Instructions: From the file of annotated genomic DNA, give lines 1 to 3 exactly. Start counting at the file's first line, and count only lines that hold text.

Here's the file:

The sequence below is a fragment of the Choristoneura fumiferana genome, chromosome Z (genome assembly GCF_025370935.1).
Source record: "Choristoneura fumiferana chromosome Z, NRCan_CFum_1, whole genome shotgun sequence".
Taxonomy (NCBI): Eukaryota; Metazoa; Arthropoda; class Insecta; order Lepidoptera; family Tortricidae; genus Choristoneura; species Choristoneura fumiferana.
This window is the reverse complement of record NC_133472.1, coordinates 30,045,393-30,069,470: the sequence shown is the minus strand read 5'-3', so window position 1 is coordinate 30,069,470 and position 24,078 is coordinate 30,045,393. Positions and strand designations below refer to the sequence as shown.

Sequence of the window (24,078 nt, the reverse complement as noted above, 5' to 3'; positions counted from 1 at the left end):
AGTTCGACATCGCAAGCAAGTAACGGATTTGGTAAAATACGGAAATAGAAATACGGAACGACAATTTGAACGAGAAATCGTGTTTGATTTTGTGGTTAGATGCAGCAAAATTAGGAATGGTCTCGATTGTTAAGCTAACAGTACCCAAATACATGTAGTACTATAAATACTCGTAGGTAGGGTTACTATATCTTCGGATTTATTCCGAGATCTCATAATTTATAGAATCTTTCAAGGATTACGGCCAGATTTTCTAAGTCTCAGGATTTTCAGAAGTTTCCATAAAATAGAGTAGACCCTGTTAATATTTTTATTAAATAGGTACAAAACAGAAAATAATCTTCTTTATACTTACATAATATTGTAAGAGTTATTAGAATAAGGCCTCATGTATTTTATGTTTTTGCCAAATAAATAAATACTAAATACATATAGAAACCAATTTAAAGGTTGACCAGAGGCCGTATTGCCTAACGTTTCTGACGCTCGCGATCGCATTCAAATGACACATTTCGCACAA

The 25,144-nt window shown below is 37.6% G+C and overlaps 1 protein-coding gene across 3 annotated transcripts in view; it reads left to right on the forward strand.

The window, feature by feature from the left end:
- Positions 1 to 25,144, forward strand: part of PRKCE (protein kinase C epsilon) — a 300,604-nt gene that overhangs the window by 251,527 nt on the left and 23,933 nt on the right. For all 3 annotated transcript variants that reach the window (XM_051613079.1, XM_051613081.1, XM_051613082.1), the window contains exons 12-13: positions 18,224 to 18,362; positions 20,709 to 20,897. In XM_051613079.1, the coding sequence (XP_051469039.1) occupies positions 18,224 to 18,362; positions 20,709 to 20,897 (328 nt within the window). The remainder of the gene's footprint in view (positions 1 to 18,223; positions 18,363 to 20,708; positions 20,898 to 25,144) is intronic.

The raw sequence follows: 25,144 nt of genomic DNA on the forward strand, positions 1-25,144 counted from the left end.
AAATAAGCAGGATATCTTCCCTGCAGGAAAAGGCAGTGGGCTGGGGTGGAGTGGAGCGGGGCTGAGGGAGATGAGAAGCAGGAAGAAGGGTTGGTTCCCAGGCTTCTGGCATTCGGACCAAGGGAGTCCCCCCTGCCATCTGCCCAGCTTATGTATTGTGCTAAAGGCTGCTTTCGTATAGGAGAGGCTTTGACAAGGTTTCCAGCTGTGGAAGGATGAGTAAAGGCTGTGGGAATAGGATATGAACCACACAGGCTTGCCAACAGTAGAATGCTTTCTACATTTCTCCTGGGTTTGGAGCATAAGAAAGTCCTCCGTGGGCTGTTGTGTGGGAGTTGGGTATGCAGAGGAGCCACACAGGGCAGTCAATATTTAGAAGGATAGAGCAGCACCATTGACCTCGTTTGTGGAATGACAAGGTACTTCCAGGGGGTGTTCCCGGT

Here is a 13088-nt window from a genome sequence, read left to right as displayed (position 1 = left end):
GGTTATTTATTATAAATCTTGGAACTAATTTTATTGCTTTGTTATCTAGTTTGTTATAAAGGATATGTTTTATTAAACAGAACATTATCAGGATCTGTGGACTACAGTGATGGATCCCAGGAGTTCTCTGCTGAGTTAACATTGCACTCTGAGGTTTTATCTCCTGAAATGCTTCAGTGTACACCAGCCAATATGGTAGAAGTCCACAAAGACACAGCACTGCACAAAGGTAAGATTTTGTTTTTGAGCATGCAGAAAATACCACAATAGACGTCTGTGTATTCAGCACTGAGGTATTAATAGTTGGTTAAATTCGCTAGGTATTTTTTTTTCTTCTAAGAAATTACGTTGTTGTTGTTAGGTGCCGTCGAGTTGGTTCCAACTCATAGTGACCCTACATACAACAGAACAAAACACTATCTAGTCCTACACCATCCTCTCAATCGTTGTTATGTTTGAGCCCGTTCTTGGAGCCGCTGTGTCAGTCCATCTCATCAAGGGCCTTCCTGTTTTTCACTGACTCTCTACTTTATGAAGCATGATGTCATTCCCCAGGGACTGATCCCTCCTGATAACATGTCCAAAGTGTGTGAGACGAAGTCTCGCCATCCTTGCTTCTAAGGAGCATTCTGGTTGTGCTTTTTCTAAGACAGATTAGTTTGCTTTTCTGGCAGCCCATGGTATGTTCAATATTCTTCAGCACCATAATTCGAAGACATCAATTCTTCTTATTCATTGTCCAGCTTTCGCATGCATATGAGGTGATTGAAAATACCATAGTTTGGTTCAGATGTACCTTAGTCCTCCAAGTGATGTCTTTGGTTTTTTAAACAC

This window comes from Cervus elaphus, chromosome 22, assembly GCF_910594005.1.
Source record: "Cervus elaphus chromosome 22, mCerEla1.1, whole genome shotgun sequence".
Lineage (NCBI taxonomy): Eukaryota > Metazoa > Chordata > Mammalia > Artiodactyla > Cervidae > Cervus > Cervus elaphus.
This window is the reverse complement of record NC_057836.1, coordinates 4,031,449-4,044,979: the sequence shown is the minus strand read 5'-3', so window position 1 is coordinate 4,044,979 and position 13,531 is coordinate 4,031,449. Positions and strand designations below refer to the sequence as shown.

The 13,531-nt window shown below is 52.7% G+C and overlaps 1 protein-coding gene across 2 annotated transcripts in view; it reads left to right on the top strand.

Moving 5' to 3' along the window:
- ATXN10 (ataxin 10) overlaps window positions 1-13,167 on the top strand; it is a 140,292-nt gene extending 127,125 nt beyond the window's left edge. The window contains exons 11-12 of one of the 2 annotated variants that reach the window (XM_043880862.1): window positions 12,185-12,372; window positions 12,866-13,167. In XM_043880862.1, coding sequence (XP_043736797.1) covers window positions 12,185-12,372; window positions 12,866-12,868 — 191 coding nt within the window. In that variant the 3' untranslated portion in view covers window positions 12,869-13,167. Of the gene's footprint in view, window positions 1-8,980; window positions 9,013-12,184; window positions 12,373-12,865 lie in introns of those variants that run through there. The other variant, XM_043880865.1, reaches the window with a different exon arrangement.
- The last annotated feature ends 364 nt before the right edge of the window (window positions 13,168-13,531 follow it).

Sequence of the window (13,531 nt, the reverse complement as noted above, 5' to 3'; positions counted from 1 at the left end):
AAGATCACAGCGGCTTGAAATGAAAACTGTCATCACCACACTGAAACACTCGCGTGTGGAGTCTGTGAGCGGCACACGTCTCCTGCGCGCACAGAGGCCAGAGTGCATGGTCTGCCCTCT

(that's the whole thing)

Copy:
The sequence below is a fragment of the Choristoneura fumiferana genome, chromosome Z (genome assembly GCF_025370935.1).
Source record: "Choristoneura fumiferana chromosome Z, NRCan_CFum_1, whole genome shotgun sequence".
Taxonomy (NCBI): Eukaryota; Metazoa; Arthropoda; class Insecta; order Lepidoptera; family Tortricidae; genus Choristoneura; species Choristoneura fumiferana.